« PreviousContinue »
which ever retains its glowing verdure, unparched by the summer's heat, and unwithered by the winter's blast. Still more exquisite delight must she feel, who ventures upon the human face divine, who transmits to aftertimes the fire of the hero, the sparkling vivacity of the wit, and the majestic dignity of the philosopher. This pleasure is not momentary, like that arising from music, but it is solid, and permanent, and durable.
« Admirable : How this
grace Speaks his own standing! what a mental power “ This eye shoots forth ! how high imagination “ Moves in this lip! to the dumbness of the gesture « One might interpret."
It is my intention to devote a few essays to the consideration of those means which retard or augment the advancement of learn
ing, properly so called, or rather, perhaps, what is more generally understood by the word knowledge, considered in the most ex
as implying every thing which comes within the scale of human wisdom. Many religious men of all sects, and some entire sects, are willing to cripple and bondage the intellect, by the limitations which they put on learning, and improvement in knowledge. “It,” say they, “is one of those things which are to be accepted with great limitation and caution: the aspiring to overmuch knowledge was the original sin which induced the fall of man: knowledge hath in it somewhat of the serpent, and therefore, when it entereth into a man, it makes him swell, yea, puffeth him up with vanity. Solomon declares that there is no end of making books, and that much reading is a weariness of the flesh: that in spacious knowledge there is much sadness, and he that increaseth knowledge, increaseth anxiety.
St. Paul advises that we be not spoiled through vain philosophy. Experience demonstrates how learned men have been inclined to atheism,
and how the contemplation of second causes doth derogate from our dependence on God, who is the first cause. Lastly, the apostles were unlearned men, and why should we want to know more than they? if we be as good, it will be well for some of us.” These, and many more objections, are brought against learning, by people, who thereby demonstrate, that whatever may be the purity of their intentions, and the goodness of their heart, the weakness of their head, and the shallowness of their intellect, more than keeps pace with, and more than compensate them. These very pious creatures would do well to consider, or to learn, that it was not pure knowledge, not an inquiry into, and investigation of the laws of Nature, but the haughty knowledge of good and evil, with an intent in man to give law unto himself, and no longer to depend upon the will of God, which “ wronght our first parents disobedience, and brought death into this world, and all our woe, the loss of Eden.” Neither is it the nature of true knowledge to puff up and inflate a man. We know that Socrates, the wisest person of all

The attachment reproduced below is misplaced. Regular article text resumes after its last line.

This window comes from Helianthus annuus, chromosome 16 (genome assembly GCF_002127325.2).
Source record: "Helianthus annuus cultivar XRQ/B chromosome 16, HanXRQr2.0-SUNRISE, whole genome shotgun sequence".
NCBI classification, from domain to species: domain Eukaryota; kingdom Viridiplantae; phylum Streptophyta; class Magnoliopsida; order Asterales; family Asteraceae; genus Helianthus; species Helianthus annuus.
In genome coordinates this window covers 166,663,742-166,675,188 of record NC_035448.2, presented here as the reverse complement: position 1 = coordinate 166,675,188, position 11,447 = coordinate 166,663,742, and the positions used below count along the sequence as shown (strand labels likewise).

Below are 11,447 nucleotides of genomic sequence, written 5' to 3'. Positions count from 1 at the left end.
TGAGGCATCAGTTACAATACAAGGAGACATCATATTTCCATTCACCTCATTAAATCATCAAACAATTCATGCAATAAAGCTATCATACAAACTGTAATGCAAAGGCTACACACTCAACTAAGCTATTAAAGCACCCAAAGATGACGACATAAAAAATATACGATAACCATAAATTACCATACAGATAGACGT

antiquity, was taught by the great range of his wisdom, to confess that he knew nothing; and Newton, the immortal Newton, was all humility, and modesty itself. “ Knowledge suffereth long, and is kind; knowledge envieth not; knowledge vaunteth not itself, is not puffed up, doth not be have itself unseemly, seeketh not her own, is not easily provoked, thinketh no evil; rejoiceth not in iniquity, but rejoiceth in the truth; beareth all things, believeth all things, hopeth all things, endureth all things.” The more a man enlarges his intellect, the more readily and clearly does he perceive his own deficiencies, and humble himself in the presence of that Almighty Being, who is wisdom itself; conceit and vanity are the offspring of superficial acquirements, of tinsel ignorance ; whence the advice of the poet :
“ A little learning is a dangerous thing :
Our vain babblers and foolish talkers engender conceit; but the deeply read, and profoundly thinking men are too well convineed of the littleness, the nothingness of all human attainments in comparison with pure and unbounded intellectuality, and bow before the throne of sempiternal sapience. If by much reading being a weariness to the flesh, Solomon mean, that the pursuit of true knowledge is productive of vexation, I utterly deny the assertion to be true. It is very pretty for declaimers to put forth paradoxes, and amuse weak minds with glittering conceits. I remember, many years since, to have heard the late ingeni ous Dr. Balguy preach a sermon in the cathedral of Winchester, on these words, " In much wisdom there is much sorrow." He strove by much circumbendibus, and many a sophism, to prove his assertion, but in vain. I also well recollect, that one of the young Wykehamists produced the following complimentary distich on the occasion, and sent it to the Doctor ;